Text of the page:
Review Summary: a final fantasy definitely worth playing
Hip-hop music has always been entrenched in the relationship between MC and DJ, rapper and producer, lyrics and beat. The instrumentals that back each verse are often hypnotically repetitive, adding texture and a skeletal rhythm to supplement an emcee’s verses without distracting from them. As hip-hop became increasingly more accepted into the mainstream, tracks that boasted hooky lyrics and catchy beats found commercial success while linguistically and politically complex records continued to be prized by an invested fanbase. Modern hip-hop is home to a number of divisive artists whose substandard lyricism is excused (by their fans) due to other redeeming qualities in their music.
Yung Lean is undoubtedly one such artist. There is nothing particularly profound about Yung Lean’s lyrics; his bars contain braggadocio, tales of drug use and most notably admissions of sadness and depression. Supplementing Lean’s lyrics are raw industrial-cum-trap-cum-ambient instrumentals produced by a range of producers in his social circle. And supplementing the music are pieces of film that are remarkably bleak yet vibrant. Lean’s music videos boast Von Trier-esque slow-mo shots of death and partying in incredible definition; written and filmed documentation of him and his Sadboys crew portray a group of semi-aimless but friendly young men alternately troubled by and content with a communal touring lifestyle. In such a context, it becomes apparent what the purpose of Yung Lean’s music is: to capture and assert freedom, youth and drug use in a world where all are met with hostility.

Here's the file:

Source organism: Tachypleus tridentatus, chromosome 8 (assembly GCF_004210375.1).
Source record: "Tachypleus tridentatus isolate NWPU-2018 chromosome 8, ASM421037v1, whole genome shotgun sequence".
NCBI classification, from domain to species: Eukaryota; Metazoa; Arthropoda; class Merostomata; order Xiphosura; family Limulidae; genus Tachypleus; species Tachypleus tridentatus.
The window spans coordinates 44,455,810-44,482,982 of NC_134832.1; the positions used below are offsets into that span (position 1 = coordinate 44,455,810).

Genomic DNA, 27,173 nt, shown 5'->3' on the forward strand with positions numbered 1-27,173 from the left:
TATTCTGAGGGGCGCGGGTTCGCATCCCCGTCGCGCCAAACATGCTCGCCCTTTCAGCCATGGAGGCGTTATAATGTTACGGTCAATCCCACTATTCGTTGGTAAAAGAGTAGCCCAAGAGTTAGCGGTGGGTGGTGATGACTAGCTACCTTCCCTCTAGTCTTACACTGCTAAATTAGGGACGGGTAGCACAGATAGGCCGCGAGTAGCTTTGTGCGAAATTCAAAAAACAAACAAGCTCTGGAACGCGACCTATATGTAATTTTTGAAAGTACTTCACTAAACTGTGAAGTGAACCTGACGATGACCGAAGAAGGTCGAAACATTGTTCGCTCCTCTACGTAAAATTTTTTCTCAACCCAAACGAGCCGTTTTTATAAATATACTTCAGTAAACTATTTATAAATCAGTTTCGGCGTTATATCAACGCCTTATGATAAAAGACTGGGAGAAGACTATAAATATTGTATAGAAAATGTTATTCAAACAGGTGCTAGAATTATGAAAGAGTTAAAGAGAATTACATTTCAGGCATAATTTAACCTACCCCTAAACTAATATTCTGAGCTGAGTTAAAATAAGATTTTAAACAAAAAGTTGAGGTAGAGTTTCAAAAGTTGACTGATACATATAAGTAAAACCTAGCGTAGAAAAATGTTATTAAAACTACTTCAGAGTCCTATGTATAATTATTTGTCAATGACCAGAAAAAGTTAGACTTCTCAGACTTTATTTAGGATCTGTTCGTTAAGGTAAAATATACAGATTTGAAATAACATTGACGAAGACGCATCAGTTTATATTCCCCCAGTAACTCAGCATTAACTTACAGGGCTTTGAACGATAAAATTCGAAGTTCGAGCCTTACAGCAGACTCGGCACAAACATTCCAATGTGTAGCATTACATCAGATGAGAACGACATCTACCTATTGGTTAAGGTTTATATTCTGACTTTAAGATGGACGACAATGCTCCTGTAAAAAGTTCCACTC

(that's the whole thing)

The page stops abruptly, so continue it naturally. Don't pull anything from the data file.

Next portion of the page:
On Warlord, Lean has abandoned all traces of the goofiness that marked his early word in favor of crafting a sincere and focused record. This approach not only yields a bonafide floor-shaking banger (“Hoover”) but a wealth of tracks that successfully merge all the elements of Lean’s sound – industrial beats, autotuned crooning/rapping, and huge synth leads – into conflicted yet coherent compositions (“Immortal”, “Highway Patrol” and “Hocus Pocus”). The ambient and industrial elements of Lean’s music are in constant contrast, but both are balanced to the point where the record avoids the sleepiness of some of his previous work (see “Greygoose”) or becomes void of atmosphere (even “Hoover” boasts an formless, sound-collage intro). Instead, each track is propulsive and entrancing, boasting ethereal soundscapes and hypnotic lyrics that favor sonic cohesion over comprehensibility.
Even at its most grating (“Shawty”) and least engaging (“Fire”), Warlord maintains a mesmerizing aesthetic that’s as inviting as it is uncompromising. As such, it provides an immersive experience that’s worth indulging in. “Warlord” might not offer the lyrical complexity or masterful sampling that is expected out of hip-hop, but its spellbinding tracks form a sonic world worth exploring all the same.